• Undocumented immigrants can receive schooling and emergency medical care. A recent report by the U.S. Chamber of Commerce states that "economists view expenditures on healthcare and education for children as investments that pay off later, when those children become workers and taxpayers."
  • Numerous studies have found that immigrants pay more in taxes than they receive in government services and benefits.

Sources: U.S. Chamber of Commerce, American Immigration Council

Immigration Myth 5: Immigrants are bringing a crime wave to the United States


  • Decades of research has shown that immigrants are less likely to commit serious crimes than native-born citizens.
  • Research also shows that high rates of immigration are associated with lower rates of violent crime and property crime. This holds true for both documented and undocumented immigrants.
  • From 1990 - 2013, immigration in the United States increased significantly, including the number of undocumented immigrants, which more than tripled. During that time, the violent crime rate in this country declined 48%.
  • The reasons for lower crime rates among immigrants are not fully understood. One theory is that people who choose the intense emotional and social sacrifice that comes with migrating are less likely to engage in risky or criminal behavior that would put their new lives in danger. Another theory is that immigrants revitalize neighborhoods and generate economic growth, which helps decrease the crime rate.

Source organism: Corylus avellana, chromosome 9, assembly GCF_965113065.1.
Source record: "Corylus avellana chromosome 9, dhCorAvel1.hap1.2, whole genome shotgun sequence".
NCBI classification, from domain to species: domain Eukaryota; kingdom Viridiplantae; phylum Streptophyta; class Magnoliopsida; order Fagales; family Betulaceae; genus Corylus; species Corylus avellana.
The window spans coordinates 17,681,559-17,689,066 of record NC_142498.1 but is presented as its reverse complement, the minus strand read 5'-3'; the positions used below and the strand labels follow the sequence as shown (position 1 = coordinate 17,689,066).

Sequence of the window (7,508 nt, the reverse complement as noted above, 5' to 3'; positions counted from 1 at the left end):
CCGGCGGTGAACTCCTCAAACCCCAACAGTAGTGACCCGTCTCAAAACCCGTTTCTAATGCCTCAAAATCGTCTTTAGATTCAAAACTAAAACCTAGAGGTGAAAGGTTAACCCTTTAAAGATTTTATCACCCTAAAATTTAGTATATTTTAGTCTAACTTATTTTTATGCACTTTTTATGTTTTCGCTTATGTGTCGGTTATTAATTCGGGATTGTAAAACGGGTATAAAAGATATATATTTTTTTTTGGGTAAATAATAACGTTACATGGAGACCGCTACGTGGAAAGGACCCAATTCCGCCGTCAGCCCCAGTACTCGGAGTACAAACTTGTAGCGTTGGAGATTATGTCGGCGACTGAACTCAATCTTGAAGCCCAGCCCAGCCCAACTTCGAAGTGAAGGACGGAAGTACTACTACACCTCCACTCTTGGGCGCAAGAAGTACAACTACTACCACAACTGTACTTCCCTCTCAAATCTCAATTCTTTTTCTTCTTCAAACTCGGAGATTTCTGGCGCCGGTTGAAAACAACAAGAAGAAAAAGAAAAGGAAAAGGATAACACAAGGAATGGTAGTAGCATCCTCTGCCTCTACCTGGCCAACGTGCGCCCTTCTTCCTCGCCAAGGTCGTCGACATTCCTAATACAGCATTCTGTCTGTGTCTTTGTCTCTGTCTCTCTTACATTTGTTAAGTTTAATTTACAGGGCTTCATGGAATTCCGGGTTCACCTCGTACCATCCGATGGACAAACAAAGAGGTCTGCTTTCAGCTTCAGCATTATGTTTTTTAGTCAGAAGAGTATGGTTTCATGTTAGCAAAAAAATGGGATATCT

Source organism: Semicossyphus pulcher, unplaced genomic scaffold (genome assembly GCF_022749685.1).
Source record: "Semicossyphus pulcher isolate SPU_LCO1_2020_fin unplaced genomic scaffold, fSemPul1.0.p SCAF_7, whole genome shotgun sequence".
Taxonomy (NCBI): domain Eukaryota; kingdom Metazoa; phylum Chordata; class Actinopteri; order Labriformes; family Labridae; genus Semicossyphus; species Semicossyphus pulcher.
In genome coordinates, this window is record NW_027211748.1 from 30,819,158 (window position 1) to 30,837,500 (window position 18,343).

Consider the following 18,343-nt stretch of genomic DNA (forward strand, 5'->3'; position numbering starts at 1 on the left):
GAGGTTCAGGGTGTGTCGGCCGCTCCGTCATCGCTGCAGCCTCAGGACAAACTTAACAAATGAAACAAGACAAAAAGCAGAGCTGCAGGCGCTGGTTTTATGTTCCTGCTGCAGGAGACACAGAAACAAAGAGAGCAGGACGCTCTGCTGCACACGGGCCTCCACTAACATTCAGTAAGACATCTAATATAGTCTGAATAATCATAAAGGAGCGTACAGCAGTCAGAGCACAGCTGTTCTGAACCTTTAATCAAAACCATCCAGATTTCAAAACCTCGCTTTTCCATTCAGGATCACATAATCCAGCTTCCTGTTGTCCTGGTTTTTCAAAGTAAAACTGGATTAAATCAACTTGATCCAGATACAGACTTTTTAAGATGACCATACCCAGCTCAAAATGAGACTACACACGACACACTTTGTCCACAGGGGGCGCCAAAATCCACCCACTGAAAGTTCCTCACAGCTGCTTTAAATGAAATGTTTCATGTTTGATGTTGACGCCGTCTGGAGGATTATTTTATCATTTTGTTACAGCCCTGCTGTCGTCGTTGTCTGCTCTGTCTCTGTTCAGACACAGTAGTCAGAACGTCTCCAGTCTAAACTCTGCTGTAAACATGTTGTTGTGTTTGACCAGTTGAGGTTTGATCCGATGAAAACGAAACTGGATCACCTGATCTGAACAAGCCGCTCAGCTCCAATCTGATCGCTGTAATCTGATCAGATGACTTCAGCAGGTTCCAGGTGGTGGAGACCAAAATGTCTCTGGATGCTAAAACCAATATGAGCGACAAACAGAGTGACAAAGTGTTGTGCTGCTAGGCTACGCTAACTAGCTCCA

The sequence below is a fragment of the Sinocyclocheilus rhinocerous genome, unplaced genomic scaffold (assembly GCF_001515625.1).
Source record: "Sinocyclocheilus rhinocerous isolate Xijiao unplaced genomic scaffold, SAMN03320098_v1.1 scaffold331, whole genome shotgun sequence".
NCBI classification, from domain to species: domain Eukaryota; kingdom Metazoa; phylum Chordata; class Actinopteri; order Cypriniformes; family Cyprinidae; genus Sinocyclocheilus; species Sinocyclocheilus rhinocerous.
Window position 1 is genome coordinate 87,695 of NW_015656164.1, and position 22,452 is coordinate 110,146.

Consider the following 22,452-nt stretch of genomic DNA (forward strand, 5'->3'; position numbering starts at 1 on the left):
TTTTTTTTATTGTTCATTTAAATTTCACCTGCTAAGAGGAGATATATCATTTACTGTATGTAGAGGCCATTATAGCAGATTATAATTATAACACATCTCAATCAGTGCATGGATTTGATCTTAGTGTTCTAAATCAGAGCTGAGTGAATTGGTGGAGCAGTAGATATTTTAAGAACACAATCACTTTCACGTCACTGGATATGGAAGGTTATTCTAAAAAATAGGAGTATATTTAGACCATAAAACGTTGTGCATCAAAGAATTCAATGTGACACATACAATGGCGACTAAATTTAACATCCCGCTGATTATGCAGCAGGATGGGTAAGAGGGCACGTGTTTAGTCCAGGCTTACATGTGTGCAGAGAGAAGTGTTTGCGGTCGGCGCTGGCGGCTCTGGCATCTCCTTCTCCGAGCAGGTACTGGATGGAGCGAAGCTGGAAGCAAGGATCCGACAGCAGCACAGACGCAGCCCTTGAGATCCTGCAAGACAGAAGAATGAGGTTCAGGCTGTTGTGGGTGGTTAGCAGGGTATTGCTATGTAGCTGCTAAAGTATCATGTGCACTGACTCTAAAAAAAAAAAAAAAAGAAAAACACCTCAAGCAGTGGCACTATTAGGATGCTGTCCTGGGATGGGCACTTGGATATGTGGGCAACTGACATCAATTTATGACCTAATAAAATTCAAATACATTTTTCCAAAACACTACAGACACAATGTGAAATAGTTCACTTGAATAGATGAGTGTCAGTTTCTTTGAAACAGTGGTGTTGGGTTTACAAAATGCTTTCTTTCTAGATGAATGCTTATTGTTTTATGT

Sources: American Immigration Council, Cato Institute

Immigration Myth 6: Immigrants are stressing our public schools


  • Children of undocumented immigrants made up 7.3% of the U.S. school population in 2014. Most of these children (5.9%) were born in the U.S. and are citizens. The rest (1.3%) are undocumented immigrants themselves. In New York, children of undocumented immigrants make up 6% of the total K-12 school population.
  • The Supreme Court ruled in 1982 that children, regardless of immigration status, must have access to public elementary and secondary education. The Court found that the harm imposed on our entire society by denying undocumented children from public schools was far greater than any resources saved from excluding them.
  • Our entire country benefits from well-educated children. As our population ages, it is expected that today's immigrant children in elementary school will be an important part of the workforce in the coming decades.
  • There is significant opportunity in increased diversity in our schools. Research shows that increased racial, socioeconomic and ethnic diversity in classrooms provides students with a range of cognitive and social benefits.

Sources: American Immigration Council, Pew Research Center, The Century Foundation, Harvard Education Letter

Immigration Myth 7: Undocumented immigrants should have "waited in line" outside the U.S. in order to immigrate here or should have "fixed" their status after entering.


Most people immigrate to the United States through one of three routes: family relationships, job offers, or humanitarian grounds. Both family and employment-based immigration are limited to specific situations and relationships. Humanitarian protection is only available to certain categories of people. All three routes are expensive, complicated and narrow. Most immigrants do not have the necessary family or employment relationships and often cannot get humanitarian protection. Therefore, even if immigrants have family and jobs in the U.S. or are fleeing persecution back home, these three routes may not be available to them.